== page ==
As more cities and countries look into ways to reduce their waste through plastic bag or styrofoam bans, one country in East Africa sticks out as an example of what effect these policies could have on reducing the amount of trash ending up on streets and in waterways.
Rwanda banned plastic bags in 2008, and a year later, instated a mandatory clean-up day on the last Saturday of every month, called Umuganda. And now, Rwanda is often regarded as one of the cleanest countries in Africa.
Trash is a problem here in Baltimore, too.
It clutters around our trees and clogs our waterways, and constantly needs to be picked up around the city. To combat this problem, the city plans to ban styrofoam next year and is considering legislation for a fee for using plastic bags.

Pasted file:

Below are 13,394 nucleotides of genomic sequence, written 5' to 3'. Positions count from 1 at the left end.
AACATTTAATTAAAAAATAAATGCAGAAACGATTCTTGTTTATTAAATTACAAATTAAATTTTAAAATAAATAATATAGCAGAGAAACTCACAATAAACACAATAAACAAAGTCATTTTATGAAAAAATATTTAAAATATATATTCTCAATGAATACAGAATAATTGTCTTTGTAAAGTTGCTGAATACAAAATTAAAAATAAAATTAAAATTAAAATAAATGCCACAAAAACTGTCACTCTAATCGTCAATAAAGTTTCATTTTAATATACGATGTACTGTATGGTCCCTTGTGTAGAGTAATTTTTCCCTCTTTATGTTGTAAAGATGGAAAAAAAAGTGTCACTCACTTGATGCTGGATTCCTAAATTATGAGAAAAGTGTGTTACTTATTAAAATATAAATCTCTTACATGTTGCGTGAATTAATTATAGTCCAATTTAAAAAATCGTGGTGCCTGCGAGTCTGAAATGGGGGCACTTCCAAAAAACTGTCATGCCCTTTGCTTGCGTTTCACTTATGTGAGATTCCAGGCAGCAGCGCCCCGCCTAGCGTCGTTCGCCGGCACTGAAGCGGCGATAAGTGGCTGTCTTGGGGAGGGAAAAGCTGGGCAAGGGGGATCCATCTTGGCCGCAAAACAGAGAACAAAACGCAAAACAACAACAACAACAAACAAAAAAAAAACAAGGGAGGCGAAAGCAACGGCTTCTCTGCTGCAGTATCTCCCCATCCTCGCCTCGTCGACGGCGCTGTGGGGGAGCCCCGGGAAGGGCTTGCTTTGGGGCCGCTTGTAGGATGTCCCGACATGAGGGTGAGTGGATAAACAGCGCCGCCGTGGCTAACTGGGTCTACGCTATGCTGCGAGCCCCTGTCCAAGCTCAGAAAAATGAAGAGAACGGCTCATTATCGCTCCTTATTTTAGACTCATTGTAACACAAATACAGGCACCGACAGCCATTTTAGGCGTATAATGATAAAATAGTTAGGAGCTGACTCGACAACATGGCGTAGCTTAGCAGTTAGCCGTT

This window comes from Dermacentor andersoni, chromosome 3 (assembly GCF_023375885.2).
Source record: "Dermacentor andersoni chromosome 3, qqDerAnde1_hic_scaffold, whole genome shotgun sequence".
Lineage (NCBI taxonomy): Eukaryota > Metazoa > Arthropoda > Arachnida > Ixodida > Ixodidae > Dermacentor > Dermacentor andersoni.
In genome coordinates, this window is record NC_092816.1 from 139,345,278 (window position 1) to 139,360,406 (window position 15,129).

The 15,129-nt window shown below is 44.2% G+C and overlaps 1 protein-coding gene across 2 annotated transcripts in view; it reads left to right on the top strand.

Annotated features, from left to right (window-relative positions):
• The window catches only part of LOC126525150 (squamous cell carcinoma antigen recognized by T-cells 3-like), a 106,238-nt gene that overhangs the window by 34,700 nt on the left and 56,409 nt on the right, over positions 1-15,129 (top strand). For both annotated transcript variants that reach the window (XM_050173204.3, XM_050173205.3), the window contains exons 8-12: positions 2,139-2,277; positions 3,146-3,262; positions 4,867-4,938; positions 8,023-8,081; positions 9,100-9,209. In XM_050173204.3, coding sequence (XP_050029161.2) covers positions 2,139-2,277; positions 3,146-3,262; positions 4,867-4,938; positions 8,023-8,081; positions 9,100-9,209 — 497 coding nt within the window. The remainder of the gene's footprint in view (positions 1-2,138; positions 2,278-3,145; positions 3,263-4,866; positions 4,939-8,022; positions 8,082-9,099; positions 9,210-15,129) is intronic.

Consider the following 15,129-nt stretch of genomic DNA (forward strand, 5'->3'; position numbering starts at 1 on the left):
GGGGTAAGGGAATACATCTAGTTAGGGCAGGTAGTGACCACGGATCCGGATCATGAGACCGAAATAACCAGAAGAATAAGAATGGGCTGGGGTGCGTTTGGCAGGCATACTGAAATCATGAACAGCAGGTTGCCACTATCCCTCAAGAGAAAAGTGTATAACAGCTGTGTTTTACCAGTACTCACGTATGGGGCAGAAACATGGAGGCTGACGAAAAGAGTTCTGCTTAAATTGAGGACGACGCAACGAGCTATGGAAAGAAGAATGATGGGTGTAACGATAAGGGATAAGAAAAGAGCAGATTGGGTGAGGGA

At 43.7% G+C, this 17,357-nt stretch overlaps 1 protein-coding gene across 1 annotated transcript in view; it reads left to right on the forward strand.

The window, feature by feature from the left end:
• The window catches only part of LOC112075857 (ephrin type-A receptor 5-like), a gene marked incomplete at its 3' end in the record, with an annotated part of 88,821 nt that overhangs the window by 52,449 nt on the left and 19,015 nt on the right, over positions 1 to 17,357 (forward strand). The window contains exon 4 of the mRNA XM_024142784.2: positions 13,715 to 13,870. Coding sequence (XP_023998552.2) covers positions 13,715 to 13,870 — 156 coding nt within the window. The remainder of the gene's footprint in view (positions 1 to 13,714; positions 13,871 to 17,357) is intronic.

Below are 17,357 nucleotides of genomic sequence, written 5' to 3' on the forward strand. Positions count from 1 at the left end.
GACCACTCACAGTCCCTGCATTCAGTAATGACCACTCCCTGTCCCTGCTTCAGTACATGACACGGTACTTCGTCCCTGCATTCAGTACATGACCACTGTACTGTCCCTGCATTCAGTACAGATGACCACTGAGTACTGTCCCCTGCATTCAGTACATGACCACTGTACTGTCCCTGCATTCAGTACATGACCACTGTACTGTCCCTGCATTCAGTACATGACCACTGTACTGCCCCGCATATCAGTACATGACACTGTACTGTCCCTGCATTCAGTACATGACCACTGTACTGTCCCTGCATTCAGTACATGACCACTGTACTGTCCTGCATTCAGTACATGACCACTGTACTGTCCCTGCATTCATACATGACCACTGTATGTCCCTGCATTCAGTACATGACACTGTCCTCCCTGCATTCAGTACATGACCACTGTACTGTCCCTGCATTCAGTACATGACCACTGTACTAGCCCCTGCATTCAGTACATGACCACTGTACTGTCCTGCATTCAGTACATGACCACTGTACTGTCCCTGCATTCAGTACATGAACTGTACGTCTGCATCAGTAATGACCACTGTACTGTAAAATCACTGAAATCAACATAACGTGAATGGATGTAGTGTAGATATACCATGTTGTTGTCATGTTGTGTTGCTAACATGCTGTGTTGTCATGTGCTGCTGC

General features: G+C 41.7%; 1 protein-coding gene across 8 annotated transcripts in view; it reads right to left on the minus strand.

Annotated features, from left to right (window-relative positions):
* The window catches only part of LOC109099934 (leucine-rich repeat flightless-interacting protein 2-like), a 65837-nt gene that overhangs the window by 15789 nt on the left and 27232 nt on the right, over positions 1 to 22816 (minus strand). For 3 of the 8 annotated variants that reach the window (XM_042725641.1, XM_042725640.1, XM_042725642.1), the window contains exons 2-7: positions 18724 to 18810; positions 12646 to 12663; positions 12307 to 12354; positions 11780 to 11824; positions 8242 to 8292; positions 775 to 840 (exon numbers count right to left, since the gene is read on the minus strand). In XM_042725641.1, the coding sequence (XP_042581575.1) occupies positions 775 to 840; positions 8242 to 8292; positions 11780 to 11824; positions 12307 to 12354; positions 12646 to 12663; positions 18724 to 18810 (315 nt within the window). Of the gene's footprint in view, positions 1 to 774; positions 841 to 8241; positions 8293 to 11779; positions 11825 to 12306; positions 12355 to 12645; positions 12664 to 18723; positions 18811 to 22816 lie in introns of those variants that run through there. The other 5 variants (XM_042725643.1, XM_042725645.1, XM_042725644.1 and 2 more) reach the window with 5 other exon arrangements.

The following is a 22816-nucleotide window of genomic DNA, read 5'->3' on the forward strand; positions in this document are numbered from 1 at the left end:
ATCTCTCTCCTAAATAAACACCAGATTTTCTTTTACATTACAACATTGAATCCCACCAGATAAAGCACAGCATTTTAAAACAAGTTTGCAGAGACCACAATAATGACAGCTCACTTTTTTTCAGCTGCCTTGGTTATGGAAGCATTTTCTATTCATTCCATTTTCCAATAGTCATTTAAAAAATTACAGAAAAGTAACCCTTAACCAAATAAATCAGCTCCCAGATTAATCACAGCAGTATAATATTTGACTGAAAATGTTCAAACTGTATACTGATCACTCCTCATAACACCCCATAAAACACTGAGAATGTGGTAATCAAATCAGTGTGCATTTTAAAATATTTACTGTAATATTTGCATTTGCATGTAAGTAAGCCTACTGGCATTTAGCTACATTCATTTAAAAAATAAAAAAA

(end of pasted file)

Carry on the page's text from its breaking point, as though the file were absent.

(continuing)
Baltimore has also already invested in three trash wheels to clean up trash floating in our harbor. But how can we better engage our residents in understanding the impact trash has on the city’s ecosystem?
In Rwanda, Umuganda has instilled in people the importance of keeping urban and rural streets clean. And although the policy can be perceived as “forced labor” in a country that has not seen a leader change in 18 years, there is still something to learn from the practice.
A Rwandan named Ignace Gasimba, who participated in Umuganda on a Saturday this past April, explains how the practice has changed his littering habits. Now if he buys something and has packaging to dispose of, he waits to find a trash can. “‘I have to think twice,’ he says.” You can learn more in this NPR feature below.
How Rwanda tided up its streets (and the rest of the country, too)